Assessing patient knowledge about hepatitis C virus (HCV) transmission knowledge is difficult given the lack of psychometrically tested measures available, according to researchers who developed and validated an HCV injection–risk knowledge scale.
The 5-item, validated HCV Injection-Risk Knowledge Scale may provide educators, care providers, and researchers with critical information for reducing HCV among people who inject drugs (PWID), according to their report.
The researchers analyzed data from 539 New York City opioid users aged 18-29 years who were recruited via respondent-driven sampling in 2014-2016, according to the study published in
Principal components analysis (PCA) of nine knowledge items answered true, false, or don’t know identified useful scale items. These were then evaluated for internal consistency and assessed by comparing knowledge levels with those from a previously validated general HCV knowledge scale and by comparing key subgroup knowledge levels.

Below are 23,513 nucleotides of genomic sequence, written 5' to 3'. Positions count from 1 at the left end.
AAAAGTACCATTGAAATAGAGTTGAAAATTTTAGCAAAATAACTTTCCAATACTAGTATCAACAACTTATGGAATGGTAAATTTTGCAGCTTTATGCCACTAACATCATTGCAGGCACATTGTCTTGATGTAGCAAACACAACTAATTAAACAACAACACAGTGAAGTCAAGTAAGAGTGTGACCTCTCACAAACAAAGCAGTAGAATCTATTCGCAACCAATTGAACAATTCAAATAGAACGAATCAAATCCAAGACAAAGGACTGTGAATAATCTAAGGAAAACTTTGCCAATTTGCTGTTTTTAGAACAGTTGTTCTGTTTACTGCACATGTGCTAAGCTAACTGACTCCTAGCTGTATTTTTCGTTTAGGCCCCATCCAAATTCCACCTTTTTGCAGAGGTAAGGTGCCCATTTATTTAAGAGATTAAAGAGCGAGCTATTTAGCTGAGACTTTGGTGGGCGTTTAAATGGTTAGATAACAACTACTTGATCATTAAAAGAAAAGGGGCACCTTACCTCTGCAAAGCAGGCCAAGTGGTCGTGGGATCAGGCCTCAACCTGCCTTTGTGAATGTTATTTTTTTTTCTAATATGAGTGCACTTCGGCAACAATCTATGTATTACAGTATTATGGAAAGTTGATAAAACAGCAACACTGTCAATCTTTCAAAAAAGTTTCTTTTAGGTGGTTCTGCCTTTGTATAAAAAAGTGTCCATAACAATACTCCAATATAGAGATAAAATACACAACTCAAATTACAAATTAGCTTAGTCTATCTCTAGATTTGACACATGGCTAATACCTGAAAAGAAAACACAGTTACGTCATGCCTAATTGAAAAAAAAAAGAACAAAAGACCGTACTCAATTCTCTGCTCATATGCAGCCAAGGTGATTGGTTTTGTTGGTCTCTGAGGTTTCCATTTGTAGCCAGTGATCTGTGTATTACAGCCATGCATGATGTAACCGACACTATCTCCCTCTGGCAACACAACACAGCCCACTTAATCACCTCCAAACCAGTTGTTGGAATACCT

PCA identified one component with five items that explained 45% of the total variance and had high internal consistency (alpha, 0.91). All of the component items referred to transmission through drug-injection equipment and practices: sharing materials such as cookers, cottons, diluting water, water containers, and cleaning syringes with water.
The mean percent correct was 75%, and was moderately correlated with general HCV knowledge. Knowledge levels were highest for those previously tested for HCV, those with HCV antibody–positive status, PWID, and those who had received harm reduction information in various settings.
“The low percentage correct among those who had never injected [52% vs. 83% correct among injectors] is concerning given the possibility of their experimenting with drug injection as route of administration,” they added.
“These results suggest that primary care providers, drug treatment programs, and syringe exchange programs are important sources of HCV risk knowledge among at-risk populations, similar to other studies’ findings,” the researchers concluded.
The study was funded by the National Institutes of Health and the authors reported no conflicts of interest.
SOURCE: Quinn K et al. Drug Alcohol Depend. 2019;1.